Mange is no joke. Even people can even get mange. My uncle Tommy Lee, for example, once caught red mange. His pals at the Legion hall thought this was hysterical. He got free drinks for…

A crowded plane. I had an aisle seat. The guy beside me was snorting. I say “snorting” because he was actually making swine-like sounds as he slept.

I am a frequent flyer, I’ve heard lots of snoring. But it had been a long time since I heard anyone snort. Not since I was in first grade and our class reenacted the Holy Nativity. Benny Hodges and I played the roles of pigs that were present at Christ’s birth. Our only line was “OINK!”

The poor flight attendants. They were the ones who had to wake this snorting guy and tell him he was disturbing passengers. The attendants also had to deal with the man’s horrible attitude. He nearly bit their heads off.


Only he didn’t say “dangit.” He waved his hands. He insulted them. And the attendants took the abuse like champs.

Meantime, two women behind me were having a conversation in voices so loud that people in First Class were forced to interrupt their deep-tissue massages.

“You remember my friend Anne?” said the first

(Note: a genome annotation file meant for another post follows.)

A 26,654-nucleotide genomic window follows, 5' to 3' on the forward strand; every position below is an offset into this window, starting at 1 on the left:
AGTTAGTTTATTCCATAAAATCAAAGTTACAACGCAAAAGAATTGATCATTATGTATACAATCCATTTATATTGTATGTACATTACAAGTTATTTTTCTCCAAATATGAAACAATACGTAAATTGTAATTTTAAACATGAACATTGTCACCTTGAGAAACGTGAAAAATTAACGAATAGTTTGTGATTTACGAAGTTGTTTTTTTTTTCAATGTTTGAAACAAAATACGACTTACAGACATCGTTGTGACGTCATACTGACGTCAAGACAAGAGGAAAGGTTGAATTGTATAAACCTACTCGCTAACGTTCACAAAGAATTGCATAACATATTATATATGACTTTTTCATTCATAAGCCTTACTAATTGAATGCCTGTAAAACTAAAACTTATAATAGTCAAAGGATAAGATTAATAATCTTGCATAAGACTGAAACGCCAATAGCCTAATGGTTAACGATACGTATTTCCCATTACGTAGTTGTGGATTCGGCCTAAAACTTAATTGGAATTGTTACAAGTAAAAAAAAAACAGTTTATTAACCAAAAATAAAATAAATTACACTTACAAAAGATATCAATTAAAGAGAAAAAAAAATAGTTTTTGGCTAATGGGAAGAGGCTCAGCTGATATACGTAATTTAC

“Yes,” said the other. “What about her?”

“She has a new dog.”

“Really? What kind?”

“I don’t know, but he keeps peeing inside.”


“Yep. It’s an expensive dog, but he pees.”

“Dogs pee so much.”

“I know, what’s up with all that peeing?”

“Peeing is gross.”

“I hate pee.”

“Me too. I wish we didn’t have to pee.”

“I don’t know, peeing can be kinda relaxing sometimes.”

Shoot me.

Once again, it was the flight attendants who had to tell these women to lower their voices. One of the loud-talking women was not happy about the rebuke. She tore the flight attendant a new one.

And then there was the beverage service.

Beverage service is the part of every flight that’s both exciting and dreadful.

Exciting, because for…